Education watchdogs have called for changes in the way modern foreign languages are taught to reverse a declining trend in pupils taking exams.
There were 700 A-level language entries in 2015 compared with 1,152 in 2009.
It found a fall in the use of the language as the means to instruct pupils, with teachers using English.
The report, Modern Foreign Languages, partly blamed core curriculum requirements and limited option choices for a decrease in the number of students taking GCSE and A levels in languages.
Estyn's report looked at the quality of teaching and learning since its last report in 2009.
And while it found "adequate" teaching standards, it said much time was taken up in writing grammatical exercises where "learners lose interest" rather than speak the language itself.
Estyn's chief inspector Meilyr Rowlands said: "Too many learners, even the more able, do not speak a modern foreign language fluently."
The report found:
- Grammar and written exercises were often prioritised over speaking and listening
- Preparing conversation topics in writing and using English to explain "even simple class instructions hinders pupils from developing real-life fluency"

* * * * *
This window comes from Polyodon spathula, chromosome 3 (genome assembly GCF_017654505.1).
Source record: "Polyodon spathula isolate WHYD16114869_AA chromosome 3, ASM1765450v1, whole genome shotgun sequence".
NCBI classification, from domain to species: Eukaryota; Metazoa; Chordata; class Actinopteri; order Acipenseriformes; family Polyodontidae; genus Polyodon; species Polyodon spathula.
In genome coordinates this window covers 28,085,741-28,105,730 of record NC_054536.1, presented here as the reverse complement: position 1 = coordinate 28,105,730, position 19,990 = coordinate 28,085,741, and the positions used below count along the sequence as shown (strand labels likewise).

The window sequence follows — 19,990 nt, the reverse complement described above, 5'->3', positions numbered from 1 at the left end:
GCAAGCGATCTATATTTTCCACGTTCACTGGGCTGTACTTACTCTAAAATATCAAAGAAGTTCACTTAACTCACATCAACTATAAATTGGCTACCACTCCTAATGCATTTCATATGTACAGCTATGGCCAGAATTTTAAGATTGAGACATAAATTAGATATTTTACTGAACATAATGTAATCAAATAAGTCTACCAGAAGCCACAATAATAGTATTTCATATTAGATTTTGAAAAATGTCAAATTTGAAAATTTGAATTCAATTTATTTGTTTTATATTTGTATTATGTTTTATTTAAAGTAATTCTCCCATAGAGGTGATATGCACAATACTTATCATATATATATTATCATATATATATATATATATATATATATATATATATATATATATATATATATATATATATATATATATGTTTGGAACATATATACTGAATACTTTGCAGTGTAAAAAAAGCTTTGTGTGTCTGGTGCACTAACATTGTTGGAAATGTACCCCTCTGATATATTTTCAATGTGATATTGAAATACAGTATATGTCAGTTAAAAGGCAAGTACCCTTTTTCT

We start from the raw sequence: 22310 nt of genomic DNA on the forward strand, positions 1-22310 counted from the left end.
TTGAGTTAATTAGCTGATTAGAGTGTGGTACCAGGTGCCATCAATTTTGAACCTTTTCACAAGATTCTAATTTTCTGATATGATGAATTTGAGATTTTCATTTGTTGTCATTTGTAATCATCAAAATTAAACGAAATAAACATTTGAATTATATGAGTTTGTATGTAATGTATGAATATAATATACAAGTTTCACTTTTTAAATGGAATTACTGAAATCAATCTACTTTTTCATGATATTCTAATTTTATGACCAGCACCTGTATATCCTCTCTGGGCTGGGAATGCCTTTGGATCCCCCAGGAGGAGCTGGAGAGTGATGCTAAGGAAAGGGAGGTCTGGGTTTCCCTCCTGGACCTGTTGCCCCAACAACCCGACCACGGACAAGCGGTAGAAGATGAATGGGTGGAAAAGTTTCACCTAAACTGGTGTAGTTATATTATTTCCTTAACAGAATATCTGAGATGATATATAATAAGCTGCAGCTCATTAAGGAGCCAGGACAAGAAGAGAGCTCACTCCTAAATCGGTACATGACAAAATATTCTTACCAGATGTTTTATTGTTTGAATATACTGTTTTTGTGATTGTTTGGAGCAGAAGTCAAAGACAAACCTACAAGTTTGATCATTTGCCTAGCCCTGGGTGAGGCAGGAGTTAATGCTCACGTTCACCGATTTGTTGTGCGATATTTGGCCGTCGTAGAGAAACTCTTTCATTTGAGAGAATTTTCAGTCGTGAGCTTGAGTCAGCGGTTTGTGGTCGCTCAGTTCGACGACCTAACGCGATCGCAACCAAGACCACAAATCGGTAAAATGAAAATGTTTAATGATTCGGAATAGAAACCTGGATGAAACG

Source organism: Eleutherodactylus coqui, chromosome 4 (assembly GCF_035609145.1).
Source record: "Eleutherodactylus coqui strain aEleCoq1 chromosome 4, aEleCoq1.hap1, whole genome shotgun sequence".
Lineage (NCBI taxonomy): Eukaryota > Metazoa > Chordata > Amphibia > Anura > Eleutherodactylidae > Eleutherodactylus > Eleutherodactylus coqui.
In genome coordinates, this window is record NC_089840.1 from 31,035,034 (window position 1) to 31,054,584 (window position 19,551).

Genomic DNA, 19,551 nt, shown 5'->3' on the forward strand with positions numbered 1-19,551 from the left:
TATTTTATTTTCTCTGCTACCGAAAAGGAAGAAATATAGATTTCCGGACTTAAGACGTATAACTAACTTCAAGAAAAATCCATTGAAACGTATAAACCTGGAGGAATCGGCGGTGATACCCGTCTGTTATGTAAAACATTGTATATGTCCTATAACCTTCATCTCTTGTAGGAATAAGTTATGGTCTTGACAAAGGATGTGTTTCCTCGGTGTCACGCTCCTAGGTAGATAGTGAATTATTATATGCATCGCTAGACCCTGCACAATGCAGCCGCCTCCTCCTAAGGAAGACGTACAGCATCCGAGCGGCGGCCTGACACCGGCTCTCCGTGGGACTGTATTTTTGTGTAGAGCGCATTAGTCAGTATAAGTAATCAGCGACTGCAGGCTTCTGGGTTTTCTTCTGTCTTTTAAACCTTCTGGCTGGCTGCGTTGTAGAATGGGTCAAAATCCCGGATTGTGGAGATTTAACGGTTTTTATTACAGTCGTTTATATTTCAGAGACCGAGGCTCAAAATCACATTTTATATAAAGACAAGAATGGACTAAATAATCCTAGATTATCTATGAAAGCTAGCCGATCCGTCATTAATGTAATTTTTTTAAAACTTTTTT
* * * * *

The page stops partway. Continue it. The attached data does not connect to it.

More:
- Typically learners get three hours of modern foreign language learning across a two-week timetable - less than the two hours a week recommended
A Welsh Government spokesperson said: "We are working with key partners, including language institutes and universities, to arrest and reverse the decline in the take up of modern foreign languages.
"Languages play an important part in a learner's curriculum, which is why last year we published Global Futures - a five-year plan to improve and promote modern foreign languages.
"The plan sets out how we aim to increase the number of young people choosing to study modern foreign languages at GCSE and A-level.
"It also sets out our ambition for Wales to become a 'bilingual plus one' nation, where every learner will study English, Welsh and at least one modern foreign language from Year 5 onwards."